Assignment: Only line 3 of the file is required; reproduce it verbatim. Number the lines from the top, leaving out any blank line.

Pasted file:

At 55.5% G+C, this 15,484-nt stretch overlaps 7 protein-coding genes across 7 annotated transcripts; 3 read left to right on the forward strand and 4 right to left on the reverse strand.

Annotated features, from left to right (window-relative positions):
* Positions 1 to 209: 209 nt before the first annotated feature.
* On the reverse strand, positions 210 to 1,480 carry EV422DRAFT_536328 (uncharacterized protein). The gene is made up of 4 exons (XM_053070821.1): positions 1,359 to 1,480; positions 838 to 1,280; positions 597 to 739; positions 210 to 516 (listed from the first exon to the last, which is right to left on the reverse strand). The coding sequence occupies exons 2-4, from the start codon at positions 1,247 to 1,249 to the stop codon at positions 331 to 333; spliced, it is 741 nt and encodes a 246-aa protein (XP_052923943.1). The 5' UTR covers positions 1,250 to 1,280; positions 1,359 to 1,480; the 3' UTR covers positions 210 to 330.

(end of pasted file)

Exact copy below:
* Positions 1 to 209: 209 nt before the first annotated feature.